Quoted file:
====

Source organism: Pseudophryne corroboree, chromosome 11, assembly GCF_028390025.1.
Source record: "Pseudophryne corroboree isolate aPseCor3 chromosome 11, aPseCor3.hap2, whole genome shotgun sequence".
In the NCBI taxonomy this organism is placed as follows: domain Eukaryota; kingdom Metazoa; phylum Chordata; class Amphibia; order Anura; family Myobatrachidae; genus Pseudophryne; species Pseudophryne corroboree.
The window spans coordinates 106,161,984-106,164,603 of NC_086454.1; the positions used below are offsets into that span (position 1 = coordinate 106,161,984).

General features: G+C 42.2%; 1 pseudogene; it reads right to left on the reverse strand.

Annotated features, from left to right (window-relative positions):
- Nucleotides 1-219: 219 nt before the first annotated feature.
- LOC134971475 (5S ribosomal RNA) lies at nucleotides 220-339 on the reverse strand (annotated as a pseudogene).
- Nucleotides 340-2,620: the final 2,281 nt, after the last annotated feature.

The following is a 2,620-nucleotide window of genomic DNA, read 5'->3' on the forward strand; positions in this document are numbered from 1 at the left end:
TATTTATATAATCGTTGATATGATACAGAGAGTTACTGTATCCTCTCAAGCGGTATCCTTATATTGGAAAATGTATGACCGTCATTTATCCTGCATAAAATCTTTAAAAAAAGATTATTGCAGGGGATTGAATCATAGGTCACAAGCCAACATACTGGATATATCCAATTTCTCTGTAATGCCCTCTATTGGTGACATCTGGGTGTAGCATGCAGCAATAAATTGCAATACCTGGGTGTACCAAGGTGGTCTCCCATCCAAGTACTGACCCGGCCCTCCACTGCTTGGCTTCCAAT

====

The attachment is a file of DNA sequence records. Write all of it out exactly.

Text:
Source organism: Pseudophryne corroboree, chromosome 11, assembly GCF_028390025.1.
Source record: "Pseudophryne corroboree isolate aPseCor3 chromosome 11, aPseCor3.hap2, whole genome shotgun sequence".
In the NCBI taxonomy this organism is placed as follows: domain Eukaryota; kingdom Metazoa; phylum Chordata; class Amphibia; order Anura; family Myobatrachidae; genus Pseudophryne; species Pseudophryne corroboree.
The window spans coordinates 106,161,984-106,164,603 of NC_086454.1; the positions used below are offsets into that span (position 1 = coordinate 106,161,984).

General features: G+C 42.2%; 1 pseudogene; it reads right to left on the reverse strand.

Annotated features, from left to right (window-relative positions):
- Nucleotides 1-219: 219 nt before the first annotated feature.
- LOC134971475 (5S ribosomal RNA) lies at nucleotides 220-339 on the reverse strand (annotated as a pseudogene).
- Nucleotides 340-2,620: the final 2,281 nt, after the last annotated feature.

The following is a 2,620-nucleotide window of genomic DNA, read 5'->3' on the forward strand; positions in this document are numbered from 1 at the left end:
TATTTATATAATCGTTGATATGATACAGAGAGTTACTGTATCCTCTCAAGCGGTATCCTTATATTGGAAAATGTATGACCGTCATTTATCCTGCATAAAATCTTTAAAAAAAGATTATTGCAGGGGATTGAATCATAGGTCACAAGCCAACATACTGGATATATCCAATTTCTCTGTAATGCCCTCTATTGGTGACATCTGGGTGTAGCATGCAGCAATAAATTGCAATACCTGGGTGTACCAAGGTGGTCTCCCATCCAAGTACTGACCCGGCCCTCCACTGCTTGGCTTCCAAT